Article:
Grace, Truth, And Tensions. . .

How do we balance it out? How can we maintain that tender balance between grace and truth that marked the life and ministry of our Savior, and must mark His bride, the Church?

I’ve been attempting to navigate that tender nexus over the last few days in the midst of making statements, receiving feedback (positive and negative), and responding to questions/comments from people who are personally dealing with the complex issues of the day with an earnest desire to faithfully follow Christ. Obviously, I don’t have it all figured out, but I’m eagerly pushing forward in an attempt to know more and more with each passing day.

Over the course of the last twelve hours, I’ve read some things that have caused to me to pause, read again, and then re-read several times over. They include a statement and two prayers.

The statement comes from Os Guinness, a keen and discerning student of history and culture who, I believe, is one of the sharpest “men of Issachar” of our day. In his book Renaissance: The Power of the Gospel However Dark the Times, Guinness offers some provocative analysis of what is happening both globally and in the West. Last night, I read these words from Guinness that I wish were not prophetic and true, but that I believe are accurate and relevant to the discussions we’ve been having over the last few days: “Soon, as the legalization and then normalization of polyamory, polygamy, pedophilia and incest follow the same logic as that of abortion and homosexuality, the socially destructive consequences of these trends will reverberate throughout society until the social chaos is beyond recovery. We can only pray there will be a return to God and sanity before the terrible sentence is pronounced: ‘God has given them over’ to the consequences of their own settled choices.”

Whether or not you agree or disagree with Guinness on this one, you would no doubt agree that we must be immersed in prayer as we navigate these difficult issues and discussions. In the last few hours, I’ve read two prayers that I think are timely.

The first comes from Guinness himself. It’s a prayer for the church. . .

High King of heaven,
Lord of the years and sovereign over time and history,
grant to us such an overpowering knowledge of who You are
that our trust in You may be unshakable.

Grant to us too a sufficient understanding
of the signs of the times in which we live
that we may know how
to serve Your purposes in our generation
and more truly be Your people in our world today.

To that end, O Lord, revive us again
and draw us closer to Yourself and to each other.

Where there is false contentment with our present condition,
sow in us a holy restlessness.

Where there is discouragement,
grant us fresh hearts.

Where there is despair,
be our hope again.

For Your sake
empower us to be Your salt and light in the world,
and thus Your force for the true human flourishing of Your shalom.
In the name of Jesus, Amen.

The second comes from Scotty Smith’s Everyday Prayers, a book that’s been a morning companion to me for a few years now. This prayer reminds me to seek a posture that truly brings glory to God. . .

“Let your gentleness be evident to all. The Lord is near.” – Philippians 4:5

Dear Lord Jesus, there is no one more gentle with me than you. There is no one as welcoming of sinners, as kind to the broken, or as understanding of the struggling as you. You are gentle, yet persistent; gentle, yet firm; gentle, yet so very powerful.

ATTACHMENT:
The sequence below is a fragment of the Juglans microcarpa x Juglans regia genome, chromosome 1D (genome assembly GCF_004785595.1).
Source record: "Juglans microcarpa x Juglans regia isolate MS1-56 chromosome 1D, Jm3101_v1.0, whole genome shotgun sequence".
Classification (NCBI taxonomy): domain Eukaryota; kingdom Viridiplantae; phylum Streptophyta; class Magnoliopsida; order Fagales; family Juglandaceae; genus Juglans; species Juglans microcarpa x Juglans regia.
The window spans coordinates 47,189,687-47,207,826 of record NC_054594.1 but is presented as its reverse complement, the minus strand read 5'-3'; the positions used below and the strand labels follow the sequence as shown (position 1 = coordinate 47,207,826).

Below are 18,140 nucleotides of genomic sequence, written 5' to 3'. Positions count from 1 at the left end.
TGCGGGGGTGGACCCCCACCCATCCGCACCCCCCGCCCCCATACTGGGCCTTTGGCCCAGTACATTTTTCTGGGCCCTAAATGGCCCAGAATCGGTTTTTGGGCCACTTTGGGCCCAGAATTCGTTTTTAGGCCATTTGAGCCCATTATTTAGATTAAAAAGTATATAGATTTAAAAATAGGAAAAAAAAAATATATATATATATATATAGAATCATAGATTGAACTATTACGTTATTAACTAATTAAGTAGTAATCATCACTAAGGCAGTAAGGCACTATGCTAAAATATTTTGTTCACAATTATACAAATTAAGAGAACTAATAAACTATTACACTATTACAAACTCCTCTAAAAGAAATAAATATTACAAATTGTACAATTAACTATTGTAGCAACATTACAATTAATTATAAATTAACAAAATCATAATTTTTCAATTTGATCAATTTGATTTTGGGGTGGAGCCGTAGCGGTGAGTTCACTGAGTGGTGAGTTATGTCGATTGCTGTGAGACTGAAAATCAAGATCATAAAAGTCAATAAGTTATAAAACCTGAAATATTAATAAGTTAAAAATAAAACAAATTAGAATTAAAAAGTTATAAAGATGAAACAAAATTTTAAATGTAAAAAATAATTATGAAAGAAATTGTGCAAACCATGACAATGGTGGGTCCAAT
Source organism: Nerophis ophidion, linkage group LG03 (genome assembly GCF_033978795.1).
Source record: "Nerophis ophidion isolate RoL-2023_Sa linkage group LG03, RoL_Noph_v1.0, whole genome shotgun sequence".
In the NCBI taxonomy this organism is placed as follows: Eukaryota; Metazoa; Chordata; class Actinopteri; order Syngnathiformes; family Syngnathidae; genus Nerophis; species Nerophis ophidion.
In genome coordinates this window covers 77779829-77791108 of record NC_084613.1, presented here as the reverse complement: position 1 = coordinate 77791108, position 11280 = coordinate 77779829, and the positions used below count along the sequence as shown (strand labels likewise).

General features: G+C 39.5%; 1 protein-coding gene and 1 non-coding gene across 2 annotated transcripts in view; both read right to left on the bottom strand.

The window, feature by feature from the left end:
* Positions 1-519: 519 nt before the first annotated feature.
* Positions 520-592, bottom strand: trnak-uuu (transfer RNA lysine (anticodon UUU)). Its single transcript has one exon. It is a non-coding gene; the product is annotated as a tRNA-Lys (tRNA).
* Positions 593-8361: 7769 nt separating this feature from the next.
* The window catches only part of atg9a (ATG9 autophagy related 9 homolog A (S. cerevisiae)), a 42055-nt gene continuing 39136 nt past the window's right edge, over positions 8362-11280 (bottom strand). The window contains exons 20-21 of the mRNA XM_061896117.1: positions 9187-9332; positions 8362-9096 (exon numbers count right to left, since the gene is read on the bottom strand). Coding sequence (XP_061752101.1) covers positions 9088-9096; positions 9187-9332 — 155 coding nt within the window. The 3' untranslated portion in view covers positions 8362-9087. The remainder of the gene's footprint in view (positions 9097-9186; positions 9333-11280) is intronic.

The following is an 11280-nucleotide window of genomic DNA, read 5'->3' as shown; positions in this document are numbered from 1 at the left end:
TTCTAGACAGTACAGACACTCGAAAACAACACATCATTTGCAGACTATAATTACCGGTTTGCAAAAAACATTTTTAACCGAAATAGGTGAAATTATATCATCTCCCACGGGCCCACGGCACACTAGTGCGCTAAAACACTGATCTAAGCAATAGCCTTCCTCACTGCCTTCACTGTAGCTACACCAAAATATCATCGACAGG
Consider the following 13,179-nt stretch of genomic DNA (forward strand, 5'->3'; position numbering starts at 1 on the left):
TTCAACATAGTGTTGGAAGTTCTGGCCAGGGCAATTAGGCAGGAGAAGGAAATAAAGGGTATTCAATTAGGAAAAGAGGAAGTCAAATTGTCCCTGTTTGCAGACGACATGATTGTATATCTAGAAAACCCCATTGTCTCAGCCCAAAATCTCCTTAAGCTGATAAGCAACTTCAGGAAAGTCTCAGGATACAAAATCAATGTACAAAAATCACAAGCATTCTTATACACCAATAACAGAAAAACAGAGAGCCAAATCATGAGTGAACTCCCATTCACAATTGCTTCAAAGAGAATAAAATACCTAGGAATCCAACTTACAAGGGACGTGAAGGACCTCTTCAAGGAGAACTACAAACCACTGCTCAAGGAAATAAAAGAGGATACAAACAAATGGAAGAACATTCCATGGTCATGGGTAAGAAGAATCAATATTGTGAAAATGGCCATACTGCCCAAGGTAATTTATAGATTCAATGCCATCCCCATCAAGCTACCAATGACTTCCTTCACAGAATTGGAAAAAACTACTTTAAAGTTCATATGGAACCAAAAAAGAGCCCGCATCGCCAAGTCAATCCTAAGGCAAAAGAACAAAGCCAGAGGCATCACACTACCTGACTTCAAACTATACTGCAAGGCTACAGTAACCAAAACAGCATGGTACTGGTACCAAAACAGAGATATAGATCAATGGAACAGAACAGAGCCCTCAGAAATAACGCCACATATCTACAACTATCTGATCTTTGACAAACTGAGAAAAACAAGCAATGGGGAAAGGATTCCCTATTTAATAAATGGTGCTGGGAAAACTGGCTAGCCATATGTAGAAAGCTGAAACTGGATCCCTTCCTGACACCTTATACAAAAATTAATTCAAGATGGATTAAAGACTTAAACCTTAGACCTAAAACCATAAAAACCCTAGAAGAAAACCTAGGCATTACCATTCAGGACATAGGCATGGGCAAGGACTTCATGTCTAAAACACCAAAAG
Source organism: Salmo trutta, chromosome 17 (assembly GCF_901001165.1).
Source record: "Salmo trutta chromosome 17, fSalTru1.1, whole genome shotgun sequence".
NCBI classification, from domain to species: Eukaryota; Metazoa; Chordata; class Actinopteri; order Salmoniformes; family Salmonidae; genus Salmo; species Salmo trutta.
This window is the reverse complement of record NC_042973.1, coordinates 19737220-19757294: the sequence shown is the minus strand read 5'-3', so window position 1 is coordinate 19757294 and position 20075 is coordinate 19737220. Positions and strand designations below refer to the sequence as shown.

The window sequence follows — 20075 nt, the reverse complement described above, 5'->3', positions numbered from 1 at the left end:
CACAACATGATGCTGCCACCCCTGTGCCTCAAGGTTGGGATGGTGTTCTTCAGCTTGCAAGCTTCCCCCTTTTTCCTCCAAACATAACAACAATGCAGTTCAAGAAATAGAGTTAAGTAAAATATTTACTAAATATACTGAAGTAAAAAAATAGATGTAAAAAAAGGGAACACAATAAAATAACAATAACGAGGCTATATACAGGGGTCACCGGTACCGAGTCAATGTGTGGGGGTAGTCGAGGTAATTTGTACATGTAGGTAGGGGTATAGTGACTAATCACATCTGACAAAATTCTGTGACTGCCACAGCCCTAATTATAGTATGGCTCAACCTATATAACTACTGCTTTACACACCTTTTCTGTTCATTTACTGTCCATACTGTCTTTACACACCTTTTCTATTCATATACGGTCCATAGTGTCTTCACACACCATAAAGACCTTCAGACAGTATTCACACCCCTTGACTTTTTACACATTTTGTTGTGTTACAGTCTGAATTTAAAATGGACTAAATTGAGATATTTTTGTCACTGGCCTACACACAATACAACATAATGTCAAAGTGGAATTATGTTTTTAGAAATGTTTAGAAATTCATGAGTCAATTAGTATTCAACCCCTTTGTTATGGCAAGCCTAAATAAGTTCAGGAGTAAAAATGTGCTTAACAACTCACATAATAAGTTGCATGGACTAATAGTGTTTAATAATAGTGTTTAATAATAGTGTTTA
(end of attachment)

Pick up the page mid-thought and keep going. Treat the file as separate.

You’re like the perfect surgeon—the one I want working on me. You never get nervous, flustered, agitated, or hurried. You have a steady hand because of your steady heart. Oh, how I need you to do ongoing gospel surgery on me if I’m going to be a true gentle man—someone whose gentleness is evident to all, and not just evident to the people who are so easy for me to be with.

Gentle me when I’m behind slow drivers who stay in the fast lane. Gentle me when I face both fair and unfair criticism. Gentle me when I think things that are obvious to me ought to be obvious to everybody else. Gentle me when loud, boorish people invade “my” space—as though I have some inalienable right to an uninterrupted life. Gentle me when I whine about not getting a wifi signal.

Gentle me when I’m too tired to engage, but my wife really needs me to listen. Gentle me when I need a nap, but my grandson needs to play. Gentle me when someone gets the last cookie I was already planning on enjoying with a glass of milk. Gentle me when my exercise plans are disrupted because it’s too humid to run.

Gentle me when the vacation gets cut short by crises. Gentle me when friends keep making the same mistakes and foolish choices. Gentle me when the restaurant sends me home with the wrong takeout order. Gentle me when Satan starts condemning me for things I actually did, but for which you already paid my debt.

Gentle me when I start debating theology rather than loving the people who see things differently. Gentle me when I cannot fix the very people you never gave me to fix. Gentle me around people who fear the world more than they have confidence in your kingdom.

Lord Jesus, I praise you for being so very near to us. You are most near to us in the gospel; and ,in fact, you actually live in our hearts. You’re also near in terms of coming back to finish making all things new—a Day for which we long. May your nearness generate a much quicker repentance on my part. Please make me a gentle man, by the gospel and for your glory. So very Amen I pray, in your kind and loving name.

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